Govt to buy idle electricity from solar power plants
Publish- January 07, 2020, 08:31 AM
Sadrul Hasan - UNB Staff Writer
Update- January 09, 2020, 09:35 PM
Solar system set up on the rooftop of Bangladesh Bank in the capital. The photo was taken from Sustainable and Renewable Energy Development Authority (Sreda) website.
The Sustainable and Renewable Energy Development Authority (Sreda) has finalised a draft policy guideline for purchasing idle electricity from solar power plants now being used for running irrigation pumps.
Sreda officials said the organisation, responsible for preparing policy matters related to renewable energy, recently finalised the guidelines accommodating opinions and experiences of different stakeholders. It is now preparing to place the guideline to the Power Division for approval.
“Hopefully, we’ll be able to place our final draft before the Power Division within a week,” said an assistant director of Sreda.
He said Sreda has already implemented a pilot project in Kushtia to find out how it functions and see if there is any technical or financial problem in applying the guideline.
The idea of purchasing electricity from solar-run irrigation pump came from the government’s success in purchasing power from rooftop solar plants installed in office and industrial buildings, Sreda officials said.
During the off-season, the government will buy electricity from solar irrigation plant operators. Under the plan, pump operators will be able to sell their idle electricity to the national grid using local distribution grid lines.
At present, the government is purchasing unconsumed electricity from rooftop solar plants installed in buildings under a net metering guideline prepared by Sreda. But farmers are not getting such facilities due to some technical and financial bottlenecks, said the officials.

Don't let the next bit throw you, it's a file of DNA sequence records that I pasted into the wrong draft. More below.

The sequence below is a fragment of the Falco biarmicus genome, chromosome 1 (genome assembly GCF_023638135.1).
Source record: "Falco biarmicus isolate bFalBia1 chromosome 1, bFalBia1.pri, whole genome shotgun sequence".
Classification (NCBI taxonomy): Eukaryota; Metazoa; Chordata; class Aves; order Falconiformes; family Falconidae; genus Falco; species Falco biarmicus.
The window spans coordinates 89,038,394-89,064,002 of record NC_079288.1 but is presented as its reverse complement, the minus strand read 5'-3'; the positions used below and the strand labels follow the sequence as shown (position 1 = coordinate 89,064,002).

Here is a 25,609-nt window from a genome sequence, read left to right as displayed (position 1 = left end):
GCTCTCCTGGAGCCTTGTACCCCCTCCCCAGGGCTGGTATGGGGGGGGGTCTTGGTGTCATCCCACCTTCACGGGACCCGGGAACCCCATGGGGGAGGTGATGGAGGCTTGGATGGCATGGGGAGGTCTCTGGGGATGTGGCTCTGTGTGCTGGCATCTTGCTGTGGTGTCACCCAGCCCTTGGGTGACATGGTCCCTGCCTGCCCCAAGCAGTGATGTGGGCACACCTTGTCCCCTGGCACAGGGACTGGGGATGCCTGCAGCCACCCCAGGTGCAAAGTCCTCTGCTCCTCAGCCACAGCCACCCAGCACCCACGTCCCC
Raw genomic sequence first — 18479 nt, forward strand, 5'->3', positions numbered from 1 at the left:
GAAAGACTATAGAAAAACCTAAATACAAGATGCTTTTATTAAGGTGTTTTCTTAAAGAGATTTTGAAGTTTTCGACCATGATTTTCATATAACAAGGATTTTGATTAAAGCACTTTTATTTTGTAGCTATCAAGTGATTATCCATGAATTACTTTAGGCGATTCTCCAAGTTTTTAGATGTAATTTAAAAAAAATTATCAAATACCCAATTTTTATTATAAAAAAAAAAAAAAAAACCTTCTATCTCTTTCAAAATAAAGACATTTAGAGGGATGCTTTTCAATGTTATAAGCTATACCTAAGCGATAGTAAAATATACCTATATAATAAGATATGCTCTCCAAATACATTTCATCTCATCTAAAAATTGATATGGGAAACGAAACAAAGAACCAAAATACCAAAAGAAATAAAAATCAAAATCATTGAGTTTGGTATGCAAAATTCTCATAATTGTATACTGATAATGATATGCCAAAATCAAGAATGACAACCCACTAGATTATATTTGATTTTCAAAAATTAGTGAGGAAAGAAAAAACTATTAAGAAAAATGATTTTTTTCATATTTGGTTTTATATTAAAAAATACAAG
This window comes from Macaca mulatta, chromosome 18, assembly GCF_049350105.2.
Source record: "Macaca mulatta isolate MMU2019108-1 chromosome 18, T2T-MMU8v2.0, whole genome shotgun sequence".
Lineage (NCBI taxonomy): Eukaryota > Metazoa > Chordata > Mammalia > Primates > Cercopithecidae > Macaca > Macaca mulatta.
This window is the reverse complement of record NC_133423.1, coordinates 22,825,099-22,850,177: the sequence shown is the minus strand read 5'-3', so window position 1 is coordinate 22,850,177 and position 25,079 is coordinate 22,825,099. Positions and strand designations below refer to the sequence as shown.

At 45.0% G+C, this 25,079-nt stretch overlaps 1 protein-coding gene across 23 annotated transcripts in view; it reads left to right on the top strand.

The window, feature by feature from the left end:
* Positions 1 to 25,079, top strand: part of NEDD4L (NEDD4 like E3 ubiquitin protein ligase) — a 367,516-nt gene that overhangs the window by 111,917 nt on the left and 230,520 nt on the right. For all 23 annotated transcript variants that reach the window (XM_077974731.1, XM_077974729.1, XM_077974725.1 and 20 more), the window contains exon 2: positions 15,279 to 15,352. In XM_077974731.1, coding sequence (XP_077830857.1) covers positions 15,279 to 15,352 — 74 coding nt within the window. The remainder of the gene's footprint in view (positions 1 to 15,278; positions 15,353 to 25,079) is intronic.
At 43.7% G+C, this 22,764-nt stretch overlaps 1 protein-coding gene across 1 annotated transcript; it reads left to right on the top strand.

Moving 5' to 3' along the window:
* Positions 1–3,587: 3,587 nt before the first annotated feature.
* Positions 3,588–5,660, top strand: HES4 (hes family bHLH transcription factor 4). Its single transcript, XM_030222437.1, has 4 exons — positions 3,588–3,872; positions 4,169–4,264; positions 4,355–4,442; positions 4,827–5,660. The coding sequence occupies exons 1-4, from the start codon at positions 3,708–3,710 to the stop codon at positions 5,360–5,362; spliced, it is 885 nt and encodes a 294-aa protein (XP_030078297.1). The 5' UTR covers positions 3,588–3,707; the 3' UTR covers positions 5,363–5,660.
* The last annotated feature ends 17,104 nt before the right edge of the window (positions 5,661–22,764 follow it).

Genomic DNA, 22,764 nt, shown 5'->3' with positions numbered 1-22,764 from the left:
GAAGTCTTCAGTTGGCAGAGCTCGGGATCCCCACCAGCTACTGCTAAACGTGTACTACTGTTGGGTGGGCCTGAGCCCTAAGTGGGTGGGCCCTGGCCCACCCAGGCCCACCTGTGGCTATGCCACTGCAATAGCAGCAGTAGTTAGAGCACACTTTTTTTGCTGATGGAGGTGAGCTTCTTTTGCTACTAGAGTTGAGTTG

“Sreda has been asked to address those bottlenecks and prepare a guideline suitable for solar irrigation pump project,” Mohammad Alauddin, additional secretary of the Power Division (in charge of renewable energy) told UNB.
After the net metering system gained popularity, the government moved to purchase electricity from solar irrigation pumps, he said.
The latest statistics of the Power Division show that different distribution entities are purchasing over 4.25MW from 179 industrial consumers.
A Sreda official said the government is moving with the idea of purchasing electricity from solar irrigation pump operators with two main objectives.
The first is to ensure optimum utilisation of electricity generated from solar plants installed for the operation of irrigation pumps. “And the second objective is to make the solar irrigation pump projects commercially viable,” he noted.
Officials at Sreda said the country has currently around 1.34 million diesel-operated irrigation pumps across the country which covers 3.4 million hectares.
The government has targeted to replace these diesel-operated pumps with solar which will ensure 150MW of energy generation from irrigation sector.
The officials said 1,100 diesel-powered pumps have so far been replaced with solar-operated pumps.
State-owned financial institution Infrastructure Development Company Limited (Idcol) has financed the projects while some NGOs and commercial firms installed the solar pumps with a tripartite arrangement.
These pump operators also need some support to make the venture fully commercial, said the official adding that if the projects are proven to be commercially viable, then many people will be encouraged to replace the diesel-fired pumps with solar-operated ones, the official said.